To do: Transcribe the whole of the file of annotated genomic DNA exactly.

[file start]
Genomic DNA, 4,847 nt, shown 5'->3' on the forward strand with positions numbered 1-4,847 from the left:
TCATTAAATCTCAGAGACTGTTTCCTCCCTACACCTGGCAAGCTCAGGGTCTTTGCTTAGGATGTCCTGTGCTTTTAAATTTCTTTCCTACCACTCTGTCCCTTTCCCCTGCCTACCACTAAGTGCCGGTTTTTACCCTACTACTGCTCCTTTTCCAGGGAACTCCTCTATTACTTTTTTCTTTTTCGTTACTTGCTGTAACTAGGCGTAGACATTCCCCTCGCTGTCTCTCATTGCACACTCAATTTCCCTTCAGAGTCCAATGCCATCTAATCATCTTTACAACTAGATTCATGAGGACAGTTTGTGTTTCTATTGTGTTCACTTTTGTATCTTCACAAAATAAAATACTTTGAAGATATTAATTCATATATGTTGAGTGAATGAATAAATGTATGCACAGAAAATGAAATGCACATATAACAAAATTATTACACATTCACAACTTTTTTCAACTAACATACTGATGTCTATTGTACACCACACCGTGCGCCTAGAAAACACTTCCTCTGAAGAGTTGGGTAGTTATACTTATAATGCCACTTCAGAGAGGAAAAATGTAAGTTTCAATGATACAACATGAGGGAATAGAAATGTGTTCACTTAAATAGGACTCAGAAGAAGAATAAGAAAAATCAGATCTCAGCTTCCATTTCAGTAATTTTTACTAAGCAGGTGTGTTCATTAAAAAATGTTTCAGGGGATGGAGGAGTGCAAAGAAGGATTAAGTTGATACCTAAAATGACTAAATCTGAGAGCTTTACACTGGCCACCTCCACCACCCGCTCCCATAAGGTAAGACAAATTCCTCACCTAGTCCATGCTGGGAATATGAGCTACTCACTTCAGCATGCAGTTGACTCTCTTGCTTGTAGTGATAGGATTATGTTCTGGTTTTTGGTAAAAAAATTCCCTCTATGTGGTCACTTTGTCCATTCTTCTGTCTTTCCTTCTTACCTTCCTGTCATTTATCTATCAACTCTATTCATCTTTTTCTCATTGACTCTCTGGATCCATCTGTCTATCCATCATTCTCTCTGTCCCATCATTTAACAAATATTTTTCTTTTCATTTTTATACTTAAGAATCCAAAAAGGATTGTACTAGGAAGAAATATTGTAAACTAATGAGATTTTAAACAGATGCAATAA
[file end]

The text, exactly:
Genomic DNA, 4,847 nt, shown 5'->3' on the forward strand with positions numbered 1-4,847 from the left:
TCATTAAATCTCAGAGACTGTTTCCTCCCTACACCTGGCAAGCTCAGGGTCTTTGCTTAGGATGTCCTGTGCTTTTAAATTTCTTTCCTACCACTCTGTCCCTTTCCCCTGCCTACCACTAAGTGCCGGTTTTTACCCTACTACTGCTCCTTTTCCAGGGAACTCCTCTATTACTTTTTTCTTTTTCGTTACTTGCTGTAACTAGGCGTAGACATTCCCCTCGCTGTCTCTCATTGCACACTCAATTTCCCTTCAGAGTCCAATGCCATCTAATCATCTTTACAACTAGATTCATGAGGACAGTTTGTGTTTCTATTGTGTTCACTTTTGTATCTTCACAAAATAAAATACTTTGAAGATATTAATTCATATATGTTGAGTGAATGAATAAATGTATGCACAGAAAATGAAATGCACATATAACAAAATTATTACACATTCACAACTTTTTTCAACTAACATACTGATGTCTATTGTACACCACACCGTGCGCCTAGAAAACACTTCCTCTGAAGAGTTGGGTAGTTATACTTATAATGCCACTTCAGAGAGGAAAAATGTAAGTTTCAATGATACAACATGAGGGAATAGAAATGTGTTCACTTAAATAGGACTCAGAAGAAGAATAAGAAAAATCAGATCTCAGCTTCCATTTCAGTAATTTTTACTAAGCAGGTGTGTTCATTAAAAAATGTTTCAGGGGATGGAGGAGTGCAAAGAAGGATTAAGTTGATACCTAAAATGACTAAATCTGAGAGCTTTACACTGGCCACCTCCACCACCCGCTCCCATAAGGTAAGACAAATTCCTCACCTAGTCCATGCTGGGAATATGAGCTACTCACTTCAGCATGCAGTTGACTCTCTTGCTTGTAGTGATAGGATTATGTTCTGGTTTTTGGTAAAAAAATTCCCTCTATGTGGTCACTTTGTCCATTCTTCTGTCTTTCCTTCTTACCTTCCTGTCATTTATCTATCAACTCTATTCATCTTTTTCTCATTGACTCTCTGGATCCATCTGTCTATCCATCATTCTCTCTGTCCCATCATTTAACAAATATTTTTCTTTTCATTTTTATACTTAAGAATCCAAAAAGGATTGTACTAGGAAGAAATATTGTAAACTAATGAGATTTTAAACAGATGCAATAA